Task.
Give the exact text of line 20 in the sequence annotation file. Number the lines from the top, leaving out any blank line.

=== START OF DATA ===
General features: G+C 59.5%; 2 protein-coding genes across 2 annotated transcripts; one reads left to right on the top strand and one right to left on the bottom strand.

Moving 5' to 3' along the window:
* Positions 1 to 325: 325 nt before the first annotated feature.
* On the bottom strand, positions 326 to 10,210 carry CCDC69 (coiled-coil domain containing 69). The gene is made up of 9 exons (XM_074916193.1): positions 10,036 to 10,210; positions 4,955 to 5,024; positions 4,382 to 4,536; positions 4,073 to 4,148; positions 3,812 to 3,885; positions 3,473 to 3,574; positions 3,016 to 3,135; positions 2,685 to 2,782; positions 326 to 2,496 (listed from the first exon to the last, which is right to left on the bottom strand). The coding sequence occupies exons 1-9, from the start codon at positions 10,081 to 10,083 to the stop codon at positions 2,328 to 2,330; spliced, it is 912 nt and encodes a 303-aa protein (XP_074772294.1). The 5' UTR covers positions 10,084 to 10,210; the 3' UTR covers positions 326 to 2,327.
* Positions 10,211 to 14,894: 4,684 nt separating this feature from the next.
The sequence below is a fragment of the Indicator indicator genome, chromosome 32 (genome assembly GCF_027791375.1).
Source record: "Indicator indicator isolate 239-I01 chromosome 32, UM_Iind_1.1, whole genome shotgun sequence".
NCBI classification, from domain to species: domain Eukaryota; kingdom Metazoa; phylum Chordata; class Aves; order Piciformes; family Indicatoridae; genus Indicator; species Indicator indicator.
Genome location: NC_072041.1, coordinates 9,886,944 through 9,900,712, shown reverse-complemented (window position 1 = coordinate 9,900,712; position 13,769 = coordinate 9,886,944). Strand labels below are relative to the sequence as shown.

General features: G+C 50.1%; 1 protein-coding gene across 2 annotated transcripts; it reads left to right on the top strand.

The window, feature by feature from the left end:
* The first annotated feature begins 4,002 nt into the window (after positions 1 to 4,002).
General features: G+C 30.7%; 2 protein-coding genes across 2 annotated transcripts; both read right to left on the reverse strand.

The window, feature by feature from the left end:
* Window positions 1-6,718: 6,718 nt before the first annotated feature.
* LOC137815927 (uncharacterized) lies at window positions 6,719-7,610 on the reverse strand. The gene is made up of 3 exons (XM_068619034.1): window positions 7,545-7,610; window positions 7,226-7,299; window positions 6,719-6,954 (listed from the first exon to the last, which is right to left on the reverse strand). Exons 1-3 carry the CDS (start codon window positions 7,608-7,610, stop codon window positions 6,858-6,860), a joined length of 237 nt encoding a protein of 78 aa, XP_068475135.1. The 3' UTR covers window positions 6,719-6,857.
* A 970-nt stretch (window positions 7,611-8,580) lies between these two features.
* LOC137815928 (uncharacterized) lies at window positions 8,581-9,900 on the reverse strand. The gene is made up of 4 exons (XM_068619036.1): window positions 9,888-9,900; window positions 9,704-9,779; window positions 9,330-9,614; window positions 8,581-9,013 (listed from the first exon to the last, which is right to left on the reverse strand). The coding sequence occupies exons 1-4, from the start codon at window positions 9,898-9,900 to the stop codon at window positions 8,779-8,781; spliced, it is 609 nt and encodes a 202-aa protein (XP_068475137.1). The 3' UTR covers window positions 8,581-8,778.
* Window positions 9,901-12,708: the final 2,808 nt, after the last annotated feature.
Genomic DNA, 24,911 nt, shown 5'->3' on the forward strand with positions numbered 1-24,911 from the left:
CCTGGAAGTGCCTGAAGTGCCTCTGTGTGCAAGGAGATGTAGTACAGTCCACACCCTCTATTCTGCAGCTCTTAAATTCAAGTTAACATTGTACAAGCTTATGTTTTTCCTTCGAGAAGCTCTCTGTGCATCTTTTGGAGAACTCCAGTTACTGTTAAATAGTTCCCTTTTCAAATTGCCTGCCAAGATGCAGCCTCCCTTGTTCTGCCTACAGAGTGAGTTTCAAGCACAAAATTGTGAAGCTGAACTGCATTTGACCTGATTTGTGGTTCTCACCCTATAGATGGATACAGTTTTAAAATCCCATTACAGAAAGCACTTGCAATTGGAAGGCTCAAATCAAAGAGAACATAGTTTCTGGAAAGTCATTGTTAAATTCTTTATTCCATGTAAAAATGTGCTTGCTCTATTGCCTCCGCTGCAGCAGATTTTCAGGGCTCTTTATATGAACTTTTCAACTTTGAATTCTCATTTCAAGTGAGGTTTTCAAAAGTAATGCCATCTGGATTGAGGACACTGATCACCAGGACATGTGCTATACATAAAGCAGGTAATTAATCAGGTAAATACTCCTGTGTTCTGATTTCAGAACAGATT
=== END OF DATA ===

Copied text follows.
Genomic DNA, 24,911 nt, shown 5'->3' on the forward strand with positions numbered 1-24,911 from the left: